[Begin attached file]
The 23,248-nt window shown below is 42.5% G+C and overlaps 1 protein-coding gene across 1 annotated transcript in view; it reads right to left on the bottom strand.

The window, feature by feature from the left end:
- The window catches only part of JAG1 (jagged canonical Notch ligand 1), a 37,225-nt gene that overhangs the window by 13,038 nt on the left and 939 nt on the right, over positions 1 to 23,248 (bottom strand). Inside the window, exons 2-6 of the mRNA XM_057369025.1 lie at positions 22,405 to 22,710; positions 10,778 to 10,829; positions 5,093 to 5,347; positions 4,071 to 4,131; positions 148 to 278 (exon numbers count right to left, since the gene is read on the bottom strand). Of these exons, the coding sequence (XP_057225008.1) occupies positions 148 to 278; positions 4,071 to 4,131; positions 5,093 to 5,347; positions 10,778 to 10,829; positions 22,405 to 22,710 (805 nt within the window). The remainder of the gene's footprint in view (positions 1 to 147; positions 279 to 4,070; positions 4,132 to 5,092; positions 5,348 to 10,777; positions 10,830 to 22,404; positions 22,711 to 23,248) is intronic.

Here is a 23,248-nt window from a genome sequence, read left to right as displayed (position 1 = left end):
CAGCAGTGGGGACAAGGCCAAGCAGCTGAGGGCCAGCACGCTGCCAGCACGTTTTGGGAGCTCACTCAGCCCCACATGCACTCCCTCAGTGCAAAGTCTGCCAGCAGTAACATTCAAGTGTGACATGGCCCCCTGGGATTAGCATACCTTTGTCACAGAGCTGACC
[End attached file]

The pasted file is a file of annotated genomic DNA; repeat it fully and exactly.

The 23,248-nt window shown below is 42.5% G+C and overlaps 1 protein-coding gene across 1 annotated transcript in view; it reads right to left on the bottom strand.

The window, feature by feature from the left end:
- The window catches only part of JAG1 (jagged canonical Notch ligand 1), a 37,225-nt gene that overhangs the window by 13,038 nt on the left and 939 nt on the right, over positions 1 to 23,248 (bottom strand). Inside the window, exons 2-6 of the mRNA XM_057369025.1 lie at positions 22,405 to 22,710; positions 10,778 to 10,829; positions 5,093 to 5,347; positions 4,071 to 4,131; positions 148 to 278 (exon numbers count right to left, since the gene is read on the bottom strand). Of these exons, the coding sequence (XP_057225008.1) occupies positions 148 to 278; positions 4,071 to 4,131; positions 5,093 to 5,347; positions 10,778 to 10,829; positions 22,405 to 22,710 (805 nt within the window). The remainder of the gene's footprint in view (positions 1 to 147; positions 279 to 4,070; positions 4,132 to 5,092; positions 5,348 to 10,777; positions 10,830 to 22,404; positions 22,711 to 23,248) is intronic.

Here is a 23,248-nt window from a genome sequence, read left to right as displayed (position 1 = left end):
CAGCAGTGGGGACAAGGCCAAGCAGCTGAGGGCCAGCACGCTGCCAGCACGTTTTGGGAGCTCACTCAGCCCCACATGCACTCCCTCAGTGCAAAGTCTGCCAGCAGTAACATTCAAGTGTGACATGGCCCCCTGGGATTAGCATACCTTTGTCACAGAGCTGACC